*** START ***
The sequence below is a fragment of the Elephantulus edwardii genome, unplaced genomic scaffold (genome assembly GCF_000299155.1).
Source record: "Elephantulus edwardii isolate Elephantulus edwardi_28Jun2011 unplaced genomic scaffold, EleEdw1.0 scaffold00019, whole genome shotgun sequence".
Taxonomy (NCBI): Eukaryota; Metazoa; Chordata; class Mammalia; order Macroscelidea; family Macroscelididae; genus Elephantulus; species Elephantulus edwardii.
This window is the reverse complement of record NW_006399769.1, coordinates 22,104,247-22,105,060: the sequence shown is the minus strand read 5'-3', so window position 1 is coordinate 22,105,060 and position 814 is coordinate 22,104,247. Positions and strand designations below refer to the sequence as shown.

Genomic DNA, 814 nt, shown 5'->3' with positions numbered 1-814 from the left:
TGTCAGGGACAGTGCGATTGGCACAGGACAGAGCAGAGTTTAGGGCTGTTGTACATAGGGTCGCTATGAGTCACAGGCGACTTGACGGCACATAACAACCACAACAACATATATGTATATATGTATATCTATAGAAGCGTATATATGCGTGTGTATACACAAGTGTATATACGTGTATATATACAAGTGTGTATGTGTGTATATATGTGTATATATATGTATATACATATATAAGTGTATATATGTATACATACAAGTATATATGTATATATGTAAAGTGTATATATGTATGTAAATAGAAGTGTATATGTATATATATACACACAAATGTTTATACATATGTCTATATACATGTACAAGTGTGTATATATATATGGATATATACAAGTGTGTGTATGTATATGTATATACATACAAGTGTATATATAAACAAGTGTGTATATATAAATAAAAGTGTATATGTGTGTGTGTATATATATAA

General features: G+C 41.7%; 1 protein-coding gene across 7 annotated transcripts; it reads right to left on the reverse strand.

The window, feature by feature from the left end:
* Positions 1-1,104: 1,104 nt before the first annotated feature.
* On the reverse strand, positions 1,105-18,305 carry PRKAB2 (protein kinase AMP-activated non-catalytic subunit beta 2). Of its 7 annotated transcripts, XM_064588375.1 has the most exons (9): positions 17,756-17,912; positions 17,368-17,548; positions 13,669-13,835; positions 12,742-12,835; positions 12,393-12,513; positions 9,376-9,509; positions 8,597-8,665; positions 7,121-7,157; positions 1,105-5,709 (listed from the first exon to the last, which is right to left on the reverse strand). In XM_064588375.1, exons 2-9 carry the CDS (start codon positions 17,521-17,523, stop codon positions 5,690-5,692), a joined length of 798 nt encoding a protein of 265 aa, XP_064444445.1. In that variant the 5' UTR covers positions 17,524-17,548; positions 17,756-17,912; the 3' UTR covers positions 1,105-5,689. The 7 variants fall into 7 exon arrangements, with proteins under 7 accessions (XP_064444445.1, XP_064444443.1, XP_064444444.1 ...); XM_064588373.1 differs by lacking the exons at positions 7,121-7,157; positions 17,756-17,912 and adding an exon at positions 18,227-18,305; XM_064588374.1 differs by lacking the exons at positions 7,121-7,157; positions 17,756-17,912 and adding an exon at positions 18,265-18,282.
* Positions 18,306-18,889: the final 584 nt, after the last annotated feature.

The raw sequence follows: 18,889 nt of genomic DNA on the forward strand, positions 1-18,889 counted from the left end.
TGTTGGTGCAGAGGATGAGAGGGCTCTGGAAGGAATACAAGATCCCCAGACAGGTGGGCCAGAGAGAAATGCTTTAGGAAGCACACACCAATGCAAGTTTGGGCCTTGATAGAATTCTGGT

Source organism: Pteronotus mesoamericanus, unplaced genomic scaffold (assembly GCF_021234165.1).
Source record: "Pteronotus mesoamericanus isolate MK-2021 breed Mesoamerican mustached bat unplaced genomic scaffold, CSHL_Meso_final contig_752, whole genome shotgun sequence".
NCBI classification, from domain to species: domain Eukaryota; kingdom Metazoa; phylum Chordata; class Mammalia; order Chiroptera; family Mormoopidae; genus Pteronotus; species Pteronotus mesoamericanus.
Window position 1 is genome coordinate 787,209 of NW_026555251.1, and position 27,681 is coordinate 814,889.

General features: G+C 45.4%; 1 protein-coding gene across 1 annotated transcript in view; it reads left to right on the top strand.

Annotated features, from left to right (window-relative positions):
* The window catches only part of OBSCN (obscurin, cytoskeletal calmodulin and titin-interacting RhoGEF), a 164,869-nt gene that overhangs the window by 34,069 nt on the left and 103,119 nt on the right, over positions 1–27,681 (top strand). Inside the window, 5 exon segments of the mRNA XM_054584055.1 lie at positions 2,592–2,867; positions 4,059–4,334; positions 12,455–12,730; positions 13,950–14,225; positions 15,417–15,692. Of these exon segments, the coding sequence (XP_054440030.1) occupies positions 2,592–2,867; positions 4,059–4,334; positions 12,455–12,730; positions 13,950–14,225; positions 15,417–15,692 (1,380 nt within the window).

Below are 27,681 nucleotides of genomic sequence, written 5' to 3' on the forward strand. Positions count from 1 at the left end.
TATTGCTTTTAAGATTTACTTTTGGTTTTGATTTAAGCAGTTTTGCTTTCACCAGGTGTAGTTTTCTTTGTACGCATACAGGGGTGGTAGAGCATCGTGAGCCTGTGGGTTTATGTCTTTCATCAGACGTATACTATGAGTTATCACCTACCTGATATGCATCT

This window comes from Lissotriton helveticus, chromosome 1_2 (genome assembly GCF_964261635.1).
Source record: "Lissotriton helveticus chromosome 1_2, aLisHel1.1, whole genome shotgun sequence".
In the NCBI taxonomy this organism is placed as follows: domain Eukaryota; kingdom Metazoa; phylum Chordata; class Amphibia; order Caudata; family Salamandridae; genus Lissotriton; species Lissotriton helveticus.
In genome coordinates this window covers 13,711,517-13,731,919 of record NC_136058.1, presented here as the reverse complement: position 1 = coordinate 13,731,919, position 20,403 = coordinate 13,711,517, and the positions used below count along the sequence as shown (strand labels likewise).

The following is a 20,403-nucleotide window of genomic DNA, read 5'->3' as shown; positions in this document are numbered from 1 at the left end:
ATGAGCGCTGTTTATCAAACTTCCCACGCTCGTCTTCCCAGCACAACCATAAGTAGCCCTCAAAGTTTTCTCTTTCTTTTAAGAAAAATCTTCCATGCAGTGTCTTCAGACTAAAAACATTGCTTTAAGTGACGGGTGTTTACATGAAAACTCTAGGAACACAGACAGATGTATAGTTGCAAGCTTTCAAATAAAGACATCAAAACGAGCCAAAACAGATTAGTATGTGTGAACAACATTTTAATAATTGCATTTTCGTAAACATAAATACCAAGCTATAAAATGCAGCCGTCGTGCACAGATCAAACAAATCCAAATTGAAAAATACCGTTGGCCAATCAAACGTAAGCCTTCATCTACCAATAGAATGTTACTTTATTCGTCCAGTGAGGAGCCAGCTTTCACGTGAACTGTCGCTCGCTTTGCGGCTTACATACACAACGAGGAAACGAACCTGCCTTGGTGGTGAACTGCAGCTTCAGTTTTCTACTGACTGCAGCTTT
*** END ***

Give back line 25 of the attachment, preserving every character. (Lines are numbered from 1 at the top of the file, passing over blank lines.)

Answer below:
In the NCBI taxonomy this organism is placed as follows: domain Eukaryota; kingdom Metazoa; phylum Chordata; class Amphibia; order Caudata; family Salamandridae; genus Lissotriton; species Lissotriton helveticus.